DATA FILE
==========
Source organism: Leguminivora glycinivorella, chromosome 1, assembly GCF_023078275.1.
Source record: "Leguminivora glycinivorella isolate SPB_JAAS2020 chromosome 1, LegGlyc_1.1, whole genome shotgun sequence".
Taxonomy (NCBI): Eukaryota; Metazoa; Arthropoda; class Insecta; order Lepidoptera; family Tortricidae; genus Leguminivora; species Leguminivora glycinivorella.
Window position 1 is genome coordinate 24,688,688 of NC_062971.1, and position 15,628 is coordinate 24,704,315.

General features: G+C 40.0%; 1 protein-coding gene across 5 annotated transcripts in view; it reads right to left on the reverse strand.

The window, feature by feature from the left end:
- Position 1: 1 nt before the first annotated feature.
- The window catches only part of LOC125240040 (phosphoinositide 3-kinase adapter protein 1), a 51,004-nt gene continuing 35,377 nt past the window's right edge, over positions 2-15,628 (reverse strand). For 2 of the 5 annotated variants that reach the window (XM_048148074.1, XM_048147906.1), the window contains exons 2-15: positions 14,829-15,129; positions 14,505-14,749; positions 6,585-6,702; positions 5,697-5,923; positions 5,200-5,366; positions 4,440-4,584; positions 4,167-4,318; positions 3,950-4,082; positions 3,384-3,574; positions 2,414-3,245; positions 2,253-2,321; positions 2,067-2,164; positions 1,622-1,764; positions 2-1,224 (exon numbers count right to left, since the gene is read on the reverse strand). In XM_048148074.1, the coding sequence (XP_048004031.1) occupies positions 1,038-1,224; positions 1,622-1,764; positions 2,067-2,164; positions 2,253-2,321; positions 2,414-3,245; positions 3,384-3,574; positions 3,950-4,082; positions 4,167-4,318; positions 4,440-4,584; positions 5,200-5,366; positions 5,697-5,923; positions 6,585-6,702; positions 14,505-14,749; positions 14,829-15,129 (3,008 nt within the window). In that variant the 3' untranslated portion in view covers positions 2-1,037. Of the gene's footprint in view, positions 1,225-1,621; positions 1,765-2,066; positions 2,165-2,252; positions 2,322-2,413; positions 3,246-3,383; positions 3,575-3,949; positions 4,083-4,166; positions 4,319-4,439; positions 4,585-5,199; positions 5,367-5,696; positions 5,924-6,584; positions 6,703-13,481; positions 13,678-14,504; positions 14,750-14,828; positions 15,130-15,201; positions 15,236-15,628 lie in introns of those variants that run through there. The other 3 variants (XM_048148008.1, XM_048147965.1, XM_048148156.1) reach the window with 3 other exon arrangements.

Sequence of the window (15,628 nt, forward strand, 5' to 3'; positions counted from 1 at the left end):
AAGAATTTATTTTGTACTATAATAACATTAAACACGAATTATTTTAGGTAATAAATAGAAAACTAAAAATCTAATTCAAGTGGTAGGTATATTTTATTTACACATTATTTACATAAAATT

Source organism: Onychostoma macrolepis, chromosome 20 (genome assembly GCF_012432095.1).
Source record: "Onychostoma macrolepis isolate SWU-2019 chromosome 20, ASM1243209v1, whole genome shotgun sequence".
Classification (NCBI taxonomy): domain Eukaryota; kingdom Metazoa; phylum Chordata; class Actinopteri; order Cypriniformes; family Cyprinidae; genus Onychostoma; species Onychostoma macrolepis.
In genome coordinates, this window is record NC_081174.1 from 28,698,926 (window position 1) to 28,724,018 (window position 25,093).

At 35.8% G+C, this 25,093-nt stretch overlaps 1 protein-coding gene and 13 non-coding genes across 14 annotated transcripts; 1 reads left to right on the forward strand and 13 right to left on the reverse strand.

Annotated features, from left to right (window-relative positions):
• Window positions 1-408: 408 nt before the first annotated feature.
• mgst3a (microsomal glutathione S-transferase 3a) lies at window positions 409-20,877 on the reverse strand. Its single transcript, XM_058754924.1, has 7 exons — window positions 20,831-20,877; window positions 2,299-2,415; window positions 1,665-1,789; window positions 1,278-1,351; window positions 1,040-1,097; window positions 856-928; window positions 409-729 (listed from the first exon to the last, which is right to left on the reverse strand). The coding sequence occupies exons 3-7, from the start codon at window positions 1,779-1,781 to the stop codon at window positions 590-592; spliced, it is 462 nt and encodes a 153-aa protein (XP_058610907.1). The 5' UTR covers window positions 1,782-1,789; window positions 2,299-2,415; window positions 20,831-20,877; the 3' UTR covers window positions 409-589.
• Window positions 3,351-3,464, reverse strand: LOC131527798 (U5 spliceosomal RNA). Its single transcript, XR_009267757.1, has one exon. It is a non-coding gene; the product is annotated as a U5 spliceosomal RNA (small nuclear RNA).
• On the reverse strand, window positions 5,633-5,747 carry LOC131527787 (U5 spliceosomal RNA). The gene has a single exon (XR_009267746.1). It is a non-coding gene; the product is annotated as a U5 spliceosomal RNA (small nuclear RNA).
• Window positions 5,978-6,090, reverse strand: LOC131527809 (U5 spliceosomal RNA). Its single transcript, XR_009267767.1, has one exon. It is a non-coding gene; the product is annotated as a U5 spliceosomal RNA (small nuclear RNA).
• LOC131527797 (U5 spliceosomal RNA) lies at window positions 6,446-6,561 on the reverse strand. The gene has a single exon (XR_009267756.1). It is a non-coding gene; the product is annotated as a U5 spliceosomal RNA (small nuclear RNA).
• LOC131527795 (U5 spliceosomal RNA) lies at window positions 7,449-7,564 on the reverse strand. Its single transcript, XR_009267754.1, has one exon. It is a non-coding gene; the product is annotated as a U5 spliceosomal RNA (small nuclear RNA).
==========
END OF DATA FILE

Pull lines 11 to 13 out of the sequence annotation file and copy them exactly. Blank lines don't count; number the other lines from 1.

Source organism: Onychostoma macrolepis, chromosome 20 (genome assembly GCF_012432095.1).
Source record: "Onychostoma macrolepis isolate SWU-2019 chromosome 20, ASM1243209v1, whole genome shotgun sequence".
Classification (NCBI taxonomy): domain Eukaryota; kingdom Metazoa; phylum Chordata; class Actinopteri; order Cypriniformes; family Cyprinidae; genus Onychostoma; species Onychostoma macrolepis.